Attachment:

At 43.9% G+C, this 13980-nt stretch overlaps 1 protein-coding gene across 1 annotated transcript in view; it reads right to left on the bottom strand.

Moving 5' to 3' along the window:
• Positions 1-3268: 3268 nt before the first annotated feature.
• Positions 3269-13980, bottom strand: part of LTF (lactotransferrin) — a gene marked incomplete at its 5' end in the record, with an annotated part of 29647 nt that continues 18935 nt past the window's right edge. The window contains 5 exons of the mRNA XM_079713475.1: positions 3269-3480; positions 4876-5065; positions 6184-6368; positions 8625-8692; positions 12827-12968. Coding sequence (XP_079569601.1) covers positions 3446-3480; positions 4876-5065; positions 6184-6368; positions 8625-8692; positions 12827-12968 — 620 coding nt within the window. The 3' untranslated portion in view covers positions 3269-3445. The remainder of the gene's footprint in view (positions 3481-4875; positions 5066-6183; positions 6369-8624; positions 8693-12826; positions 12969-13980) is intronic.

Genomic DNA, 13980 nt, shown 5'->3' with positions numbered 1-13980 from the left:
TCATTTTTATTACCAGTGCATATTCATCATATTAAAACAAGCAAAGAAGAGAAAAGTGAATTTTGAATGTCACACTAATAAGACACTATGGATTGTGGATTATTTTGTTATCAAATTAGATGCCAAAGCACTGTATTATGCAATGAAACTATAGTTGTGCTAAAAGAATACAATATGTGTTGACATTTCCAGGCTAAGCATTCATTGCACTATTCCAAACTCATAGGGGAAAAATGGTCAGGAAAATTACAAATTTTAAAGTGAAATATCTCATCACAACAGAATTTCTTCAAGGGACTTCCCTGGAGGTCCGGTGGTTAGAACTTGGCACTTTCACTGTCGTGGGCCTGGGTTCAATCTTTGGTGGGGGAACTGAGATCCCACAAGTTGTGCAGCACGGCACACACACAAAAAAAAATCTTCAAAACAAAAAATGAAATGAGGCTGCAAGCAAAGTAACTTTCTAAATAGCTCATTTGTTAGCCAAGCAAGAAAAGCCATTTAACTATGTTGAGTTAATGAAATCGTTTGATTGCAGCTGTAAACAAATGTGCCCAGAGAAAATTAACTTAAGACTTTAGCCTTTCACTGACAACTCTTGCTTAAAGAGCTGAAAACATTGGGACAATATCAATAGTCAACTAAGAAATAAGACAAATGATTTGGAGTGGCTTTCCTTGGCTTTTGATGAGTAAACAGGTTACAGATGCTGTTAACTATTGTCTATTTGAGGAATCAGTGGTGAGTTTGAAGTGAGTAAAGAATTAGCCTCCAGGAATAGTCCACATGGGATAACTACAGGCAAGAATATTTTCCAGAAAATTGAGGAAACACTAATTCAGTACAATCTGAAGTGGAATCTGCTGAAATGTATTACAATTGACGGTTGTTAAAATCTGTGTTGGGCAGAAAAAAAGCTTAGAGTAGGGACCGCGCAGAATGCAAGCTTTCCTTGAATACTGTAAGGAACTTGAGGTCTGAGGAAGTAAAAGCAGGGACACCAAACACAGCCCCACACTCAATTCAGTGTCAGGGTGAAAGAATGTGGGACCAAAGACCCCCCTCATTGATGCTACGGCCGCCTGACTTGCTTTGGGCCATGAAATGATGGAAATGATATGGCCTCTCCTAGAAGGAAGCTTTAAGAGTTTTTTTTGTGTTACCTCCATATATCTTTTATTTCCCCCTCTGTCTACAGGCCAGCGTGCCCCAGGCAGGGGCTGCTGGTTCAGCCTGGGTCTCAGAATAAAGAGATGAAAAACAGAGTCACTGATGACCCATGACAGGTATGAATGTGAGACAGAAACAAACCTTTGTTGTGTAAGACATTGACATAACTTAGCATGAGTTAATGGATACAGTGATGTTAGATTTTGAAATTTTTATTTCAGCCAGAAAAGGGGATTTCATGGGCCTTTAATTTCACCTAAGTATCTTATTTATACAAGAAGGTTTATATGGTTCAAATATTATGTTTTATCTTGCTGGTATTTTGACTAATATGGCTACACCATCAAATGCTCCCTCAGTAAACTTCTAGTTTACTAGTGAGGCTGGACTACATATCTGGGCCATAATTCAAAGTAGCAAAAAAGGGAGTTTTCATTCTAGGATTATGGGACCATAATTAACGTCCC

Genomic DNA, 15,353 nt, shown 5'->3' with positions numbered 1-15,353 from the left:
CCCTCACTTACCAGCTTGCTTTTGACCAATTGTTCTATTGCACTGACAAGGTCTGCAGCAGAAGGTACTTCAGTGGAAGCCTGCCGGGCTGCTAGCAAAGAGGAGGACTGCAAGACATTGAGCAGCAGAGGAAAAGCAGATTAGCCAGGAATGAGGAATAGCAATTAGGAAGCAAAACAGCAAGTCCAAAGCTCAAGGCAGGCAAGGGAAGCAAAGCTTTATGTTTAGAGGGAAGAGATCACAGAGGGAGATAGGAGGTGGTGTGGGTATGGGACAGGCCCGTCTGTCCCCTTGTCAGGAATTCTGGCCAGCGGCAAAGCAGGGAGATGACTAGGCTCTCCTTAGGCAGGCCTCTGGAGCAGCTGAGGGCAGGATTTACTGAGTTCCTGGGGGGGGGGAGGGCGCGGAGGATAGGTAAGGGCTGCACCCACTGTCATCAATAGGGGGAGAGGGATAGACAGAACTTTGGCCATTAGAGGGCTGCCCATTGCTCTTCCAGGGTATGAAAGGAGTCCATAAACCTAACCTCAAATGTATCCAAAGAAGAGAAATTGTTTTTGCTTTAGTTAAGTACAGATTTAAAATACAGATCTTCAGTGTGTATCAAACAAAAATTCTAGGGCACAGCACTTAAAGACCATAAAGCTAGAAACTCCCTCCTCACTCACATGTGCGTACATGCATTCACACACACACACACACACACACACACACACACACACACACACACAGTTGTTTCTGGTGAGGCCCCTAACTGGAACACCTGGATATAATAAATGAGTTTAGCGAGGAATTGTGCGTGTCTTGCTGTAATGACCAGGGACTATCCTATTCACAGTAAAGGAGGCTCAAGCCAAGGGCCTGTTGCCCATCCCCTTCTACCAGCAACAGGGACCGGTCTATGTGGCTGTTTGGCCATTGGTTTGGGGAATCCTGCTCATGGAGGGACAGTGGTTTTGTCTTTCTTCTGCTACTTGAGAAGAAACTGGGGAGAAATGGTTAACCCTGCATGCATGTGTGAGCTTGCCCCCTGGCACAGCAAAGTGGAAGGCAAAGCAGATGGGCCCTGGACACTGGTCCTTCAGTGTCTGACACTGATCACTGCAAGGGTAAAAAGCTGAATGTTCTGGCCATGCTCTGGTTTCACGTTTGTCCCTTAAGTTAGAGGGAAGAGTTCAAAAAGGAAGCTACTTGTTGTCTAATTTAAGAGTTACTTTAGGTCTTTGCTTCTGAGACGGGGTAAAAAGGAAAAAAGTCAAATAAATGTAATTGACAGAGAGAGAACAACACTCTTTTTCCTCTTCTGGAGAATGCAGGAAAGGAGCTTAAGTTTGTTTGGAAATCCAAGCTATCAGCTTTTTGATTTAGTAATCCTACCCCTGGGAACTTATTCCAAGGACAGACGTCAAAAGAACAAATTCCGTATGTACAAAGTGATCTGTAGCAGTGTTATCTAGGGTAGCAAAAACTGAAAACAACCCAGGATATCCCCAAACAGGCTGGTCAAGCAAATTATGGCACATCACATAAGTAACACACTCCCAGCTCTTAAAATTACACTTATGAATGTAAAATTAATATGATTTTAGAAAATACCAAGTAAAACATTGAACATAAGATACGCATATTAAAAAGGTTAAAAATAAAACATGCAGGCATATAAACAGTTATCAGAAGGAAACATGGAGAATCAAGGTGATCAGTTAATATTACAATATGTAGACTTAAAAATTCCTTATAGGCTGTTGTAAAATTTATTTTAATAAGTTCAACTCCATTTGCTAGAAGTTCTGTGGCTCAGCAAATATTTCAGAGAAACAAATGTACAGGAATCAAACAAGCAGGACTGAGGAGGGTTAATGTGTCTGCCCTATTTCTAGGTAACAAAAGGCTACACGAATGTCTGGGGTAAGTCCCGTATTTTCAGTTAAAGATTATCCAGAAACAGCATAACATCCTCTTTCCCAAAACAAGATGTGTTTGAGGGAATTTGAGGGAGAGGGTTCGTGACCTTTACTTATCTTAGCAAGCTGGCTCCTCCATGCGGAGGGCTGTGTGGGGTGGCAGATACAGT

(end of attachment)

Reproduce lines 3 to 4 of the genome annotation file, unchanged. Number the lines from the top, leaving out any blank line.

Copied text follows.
• Positions 1-3268: 3268 nt before the first annotated feature.
• Positions 3269-13980, bottom strand: part of LTF (lactotransferrin) — a gene marked incomplete at its 5' end in the record, with an annotated part of 29647 nt that continues 18935 nt past the window's right edge. The window contains 5 exons of the mRNA XM_079713475.1: positions 3269-3480; positions 4876-5065; positions 6184-6368; positions 8625-8692; positions 12827-12968. Coding sequence (XP_079569601.1) covers positions 3446-3480; positions 4876-5065; positions 6184-6368; positions 8625-8692; positions 12827-12968 — 620 coding nt within the window. The 3' untranslated portion in view covers positions 3269-3445. The remainder of the gene's footprint in view (positions 3481-4875; positions 5066-6183; positions 6369-8624; positions 8693-12826; positions 12969-13980) is intronic.